Welcome to the Goddamn Ice Cube by Blair Braverman
I wrote about how I read Ice Cube as part of a reading challenge and ended up falling in love with Blair Braverman. She has an excellent Twitter, over 20 dogs, and writes a truly fantastic advice column for Outside Magazine. This past spring she completed her first Iditarod! She is a treasure.
The Mothers by Brit Bennett
I was SURE I had written about The Mothers before, but I apparently have not, and that gets corrected now. The Mothers is another debut novel that simply put, blew me away. Here’s what the New York Times says about the book and the author, which is more coherent than anything I would write here. As an added bonus, the cover art of the book is gorgeous, so you can leave this out on your coffee table like, “Yes I read smart, extraordinary books with beautiful covers.”
Fire by Kristin Cashore
I love the trio of books that make up the “Graceling Realm,” but Fire is my absolute favorite. The three books intersect, but each stands alone as well, so you could read Graceling, Fire, and Bitterblue, or not. But you SHOULD read Fire. UGH this book is just SO GREAT in so many ways. Also, if you have a teen in your life who could use some feminist literature in their life, but in a smart way that also incorporates fantasy themes, THIS IS THAT BOOK.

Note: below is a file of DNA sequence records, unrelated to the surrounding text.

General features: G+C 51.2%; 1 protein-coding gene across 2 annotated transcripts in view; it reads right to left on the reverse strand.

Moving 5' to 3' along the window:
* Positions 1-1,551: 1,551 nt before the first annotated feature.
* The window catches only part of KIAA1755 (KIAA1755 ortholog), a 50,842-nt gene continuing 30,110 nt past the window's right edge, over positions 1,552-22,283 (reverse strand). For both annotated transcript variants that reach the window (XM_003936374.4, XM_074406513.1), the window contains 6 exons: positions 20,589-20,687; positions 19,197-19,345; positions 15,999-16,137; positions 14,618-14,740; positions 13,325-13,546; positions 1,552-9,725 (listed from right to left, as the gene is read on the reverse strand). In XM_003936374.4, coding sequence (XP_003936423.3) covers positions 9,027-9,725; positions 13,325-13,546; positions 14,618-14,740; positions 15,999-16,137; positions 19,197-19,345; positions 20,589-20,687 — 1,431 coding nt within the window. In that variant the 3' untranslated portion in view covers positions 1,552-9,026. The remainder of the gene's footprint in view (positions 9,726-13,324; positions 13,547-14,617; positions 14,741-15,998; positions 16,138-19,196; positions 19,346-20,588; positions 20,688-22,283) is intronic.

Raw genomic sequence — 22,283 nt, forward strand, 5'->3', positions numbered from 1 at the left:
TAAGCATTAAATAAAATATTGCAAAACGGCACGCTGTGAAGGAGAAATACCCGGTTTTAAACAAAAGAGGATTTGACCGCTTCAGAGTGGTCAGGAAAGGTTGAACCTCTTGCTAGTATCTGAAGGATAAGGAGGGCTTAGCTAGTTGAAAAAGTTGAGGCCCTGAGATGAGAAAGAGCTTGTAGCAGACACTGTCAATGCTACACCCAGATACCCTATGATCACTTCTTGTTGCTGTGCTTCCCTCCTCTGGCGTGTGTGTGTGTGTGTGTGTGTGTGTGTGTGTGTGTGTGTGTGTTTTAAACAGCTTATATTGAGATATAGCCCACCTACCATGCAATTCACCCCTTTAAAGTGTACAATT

Red Clocks by Leni Zumas
This was one of my favorite books of last year, and I wrote about it before. If there was a descendant of The Handmaid’s Tale, something that mirrored our current society and quite frankly, infuriated and scared the shit out of you, but also expanded on those themes and showed how far reaching totalitarian laws can be, Red Clocks is that book. You must read it. I demand it.